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Right to light

These pages deal with three issues:
  • Agreements excluding the right to light; and
  • Whether or not the court should grant an injunction in right to light cases or instead awarded damages in lieu
  • Quantum of damages where granted
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Law Commission consultation paper

Law Commission consultation paper

Summary

The Law Commission has published its Consultation Paper on rights to light, starting a consultation period that will end in mid-May 2013. The reform proposals have three key aims:
  • Introducing greater certainty and transparency into the law relating to rights to light, making disputes simpler, easier and quicker to resolve;
  • Ensuring that rights to light do not unnecessarily constrain development; and
  • Retaining some protection of rights to light as a valuable and protected amenity.
Background

This latest Consultation Paper follows the Law Commission’s report in June 2011 on Easements, Covenants and Profits à Prendre, which contained various recommendations for the reform of property law. The Law Commission felt that rights of light deserve special attention given that they “appear to have a disproportionately negative impact upon the potential for the development of land”.

This concern largely stems from the decision in HKRUK II (CHC) Ltd v Heaney [2010] EWHC 2245 (Ch). In that case, the court ordered the partial demolition of a building even though the neighbour had delayed in seeking an injunction. Many considered that damages might have been an adequate remedy. The Law Commission suggests that “the case has had a detrimental effect on the ability of rights to light disputes to be resolved swiftly and amicably.” In particular, there is uncertainty as to the circumstances in which the court will and will not grant an injunction. This offers property owners the opportunity to threaten to prevent, or even demolish, a development unless a significant payment can be negotiated for the release of the right.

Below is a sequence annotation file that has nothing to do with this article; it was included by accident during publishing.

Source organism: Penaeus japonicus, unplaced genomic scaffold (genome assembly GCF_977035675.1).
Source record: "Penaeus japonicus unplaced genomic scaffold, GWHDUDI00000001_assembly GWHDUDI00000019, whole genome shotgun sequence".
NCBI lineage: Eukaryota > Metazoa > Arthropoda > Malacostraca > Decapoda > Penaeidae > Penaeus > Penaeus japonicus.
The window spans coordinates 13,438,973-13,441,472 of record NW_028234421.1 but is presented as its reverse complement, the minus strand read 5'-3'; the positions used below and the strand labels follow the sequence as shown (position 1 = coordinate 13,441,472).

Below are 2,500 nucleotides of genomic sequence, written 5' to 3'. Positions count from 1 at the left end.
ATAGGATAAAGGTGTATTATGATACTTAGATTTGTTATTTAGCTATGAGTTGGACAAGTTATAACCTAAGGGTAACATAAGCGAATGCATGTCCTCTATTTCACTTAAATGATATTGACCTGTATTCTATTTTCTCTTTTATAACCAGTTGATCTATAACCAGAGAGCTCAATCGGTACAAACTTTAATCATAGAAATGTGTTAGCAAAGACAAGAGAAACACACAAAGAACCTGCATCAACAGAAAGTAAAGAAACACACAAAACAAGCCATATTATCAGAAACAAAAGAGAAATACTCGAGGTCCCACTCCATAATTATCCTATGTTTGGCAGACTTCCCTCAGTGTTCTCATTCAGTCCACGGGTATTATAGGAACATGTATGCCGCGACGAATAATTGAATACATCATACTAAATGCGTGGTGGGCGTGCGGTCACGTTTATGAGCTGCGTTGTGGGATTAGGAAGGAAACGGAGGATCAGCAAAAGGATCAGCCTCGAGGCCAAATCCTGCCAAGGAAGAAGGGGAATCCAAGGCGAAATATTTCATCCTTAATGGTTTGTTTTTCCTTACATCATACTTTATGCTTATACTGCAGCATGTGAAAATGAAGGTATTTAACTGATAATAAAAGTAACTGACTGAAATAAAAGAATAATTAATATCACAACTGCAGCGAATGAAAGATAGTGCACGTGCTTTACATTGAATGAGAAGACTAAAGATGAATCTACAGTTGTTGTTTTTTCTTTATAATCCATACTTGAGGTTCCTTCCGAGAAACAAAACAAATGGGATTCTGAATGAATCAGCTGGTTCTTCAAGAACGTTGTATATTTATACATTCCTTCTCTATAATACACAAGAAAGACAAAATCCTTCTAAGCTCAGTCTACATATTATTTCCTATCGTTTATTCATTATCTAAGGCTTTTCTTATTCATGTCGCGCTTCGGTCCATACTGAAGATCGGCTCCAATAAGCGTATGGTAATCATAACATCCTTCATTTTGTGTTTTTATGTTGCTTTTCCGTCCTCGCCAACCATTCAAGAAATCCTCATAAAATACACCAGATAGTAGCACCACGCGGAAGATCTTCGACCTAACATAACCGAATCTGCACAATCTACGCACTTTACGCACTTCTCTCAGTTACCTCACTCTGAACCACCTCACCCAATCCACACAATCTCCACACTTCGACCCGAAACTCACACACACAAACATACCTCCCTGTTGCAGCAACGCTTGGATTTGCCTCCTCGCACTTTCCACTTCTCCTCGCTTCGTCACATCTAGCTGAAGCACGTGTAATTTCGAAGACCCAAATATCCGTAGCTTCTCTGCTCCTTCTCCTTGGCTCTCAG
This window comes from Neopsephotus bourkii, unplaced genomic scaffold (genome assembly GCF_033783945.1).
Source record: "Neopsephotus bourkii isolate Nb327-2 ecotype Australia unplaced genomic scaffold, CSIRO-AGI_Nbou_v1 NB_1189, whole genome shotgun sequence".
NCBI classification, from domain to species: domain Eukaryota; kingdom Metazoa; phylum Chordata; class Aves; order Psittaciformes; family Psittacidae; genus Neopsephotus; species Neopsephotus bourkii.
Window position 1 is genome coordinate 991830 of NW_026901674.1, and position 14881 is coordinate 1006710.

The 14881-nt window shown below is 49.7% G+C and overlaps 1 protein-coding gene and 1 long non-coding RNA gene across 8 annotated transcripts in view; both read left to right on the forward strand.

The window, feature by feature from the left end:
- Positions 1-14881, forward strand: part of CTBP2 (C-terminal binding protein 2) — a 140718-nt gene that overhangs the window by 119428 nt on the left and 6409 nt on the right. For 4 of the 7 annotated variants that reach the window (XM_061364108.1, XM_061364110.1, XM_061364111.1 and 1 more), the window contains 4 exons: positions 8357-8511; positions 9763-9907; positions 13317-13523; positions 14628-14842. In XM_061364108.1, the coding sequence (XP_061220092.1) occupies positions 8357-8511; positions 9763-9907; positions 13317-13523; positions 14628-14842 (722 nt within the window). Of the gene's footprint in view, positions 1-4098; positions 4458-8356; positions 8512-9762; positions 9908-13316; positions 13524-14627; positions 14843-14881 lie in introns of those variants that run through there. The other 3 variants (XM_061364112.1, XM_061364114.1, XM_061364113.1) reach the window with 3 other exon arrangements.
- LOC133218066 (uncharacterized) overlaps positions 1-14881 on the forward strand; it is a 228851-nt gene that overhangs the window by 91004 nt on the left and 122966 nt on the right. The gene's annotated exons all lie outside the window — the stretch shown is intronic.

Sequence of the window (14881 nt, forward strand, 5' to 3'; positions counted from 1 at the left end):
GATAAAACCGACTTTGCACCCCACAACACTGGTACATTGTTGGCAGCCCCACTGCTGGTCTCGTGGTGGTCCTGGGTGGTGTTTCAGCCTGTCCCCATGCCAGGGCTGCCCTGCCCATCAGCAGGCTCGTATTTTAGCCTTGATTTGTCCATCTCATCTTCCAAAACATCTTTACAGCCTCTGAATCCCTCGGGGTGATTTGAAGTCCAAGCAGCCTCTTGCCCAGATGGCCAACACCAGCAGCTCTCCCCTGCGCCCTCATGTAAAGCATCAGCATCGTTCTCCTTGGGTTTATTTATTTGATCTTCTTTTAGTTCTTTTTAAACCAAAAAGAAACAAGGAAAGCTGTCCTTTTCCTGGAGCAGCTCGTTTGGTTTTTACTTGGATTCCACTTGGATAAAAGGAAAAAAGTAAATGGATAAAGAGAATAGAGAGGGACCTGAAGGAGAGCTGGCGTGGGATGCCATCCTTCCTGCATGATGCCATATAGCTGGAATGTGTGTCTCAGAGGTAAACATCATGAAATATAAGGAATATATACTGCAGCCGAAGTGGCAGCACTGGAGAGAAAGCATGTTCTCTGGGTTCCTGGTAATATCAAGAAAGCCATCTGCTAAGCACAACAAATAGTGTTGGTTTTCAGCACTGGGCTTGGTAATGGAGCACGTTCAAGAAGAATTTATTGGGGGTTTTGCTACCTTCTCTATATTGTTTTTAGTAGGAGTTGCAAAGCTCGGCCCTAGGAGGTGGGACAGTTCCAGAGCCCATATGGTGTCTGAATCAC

The Law Commission’s report therefore seeks to investigate whether the current law under which rights to light are acquired, enforced and extinguished provides an appropriate balance between the need for development of land and the interests of neighbouring property owners.

Key provisional proposals for change

The key provisional proposals made in the Consultation Paper are that:
  • Rights to light should, for the future, no longer be capable of acquisition by prescription over a long period;
  • A new test should be introduced to clarify when damages may be awarded by the court instead of an injunction to prevent or demolish a redevelopment, with particular emphasis on the question of whether the grant of an injunction will be oppressive;
  • A notice procedure should be implemented to require advance confirmation from neighbouring property owners as to whether they intend to apply to court for an injunction, with the requirement for action to be taken within a certain period; and
  • The Lands Chamber of the Upper Tribunal should be given jurisdiction to extinguish rights of light that are obsolete or have no practical benefit (with payment of compensation in appropriate cases), as it has with restrictive covenants.
Other areas of consultation

The Consultation Paper also invites views on:
  • The current test for the point at which an obstruction of light becomes actionable in the law of nuisance, i.e. when a claim may be issued;
  • The basis on which damages should be calculated and whether this should include the option of the “negotiation basis”, which takes account of the profits which the proposed development will make; and
  • Whether the current law relating to abandonment of rights to light needs reform.
The Law Commission is keen to receive feedback on their provisional proposals and the other issues raised within the Consultation Paper. The deadline is 16 May 2013.



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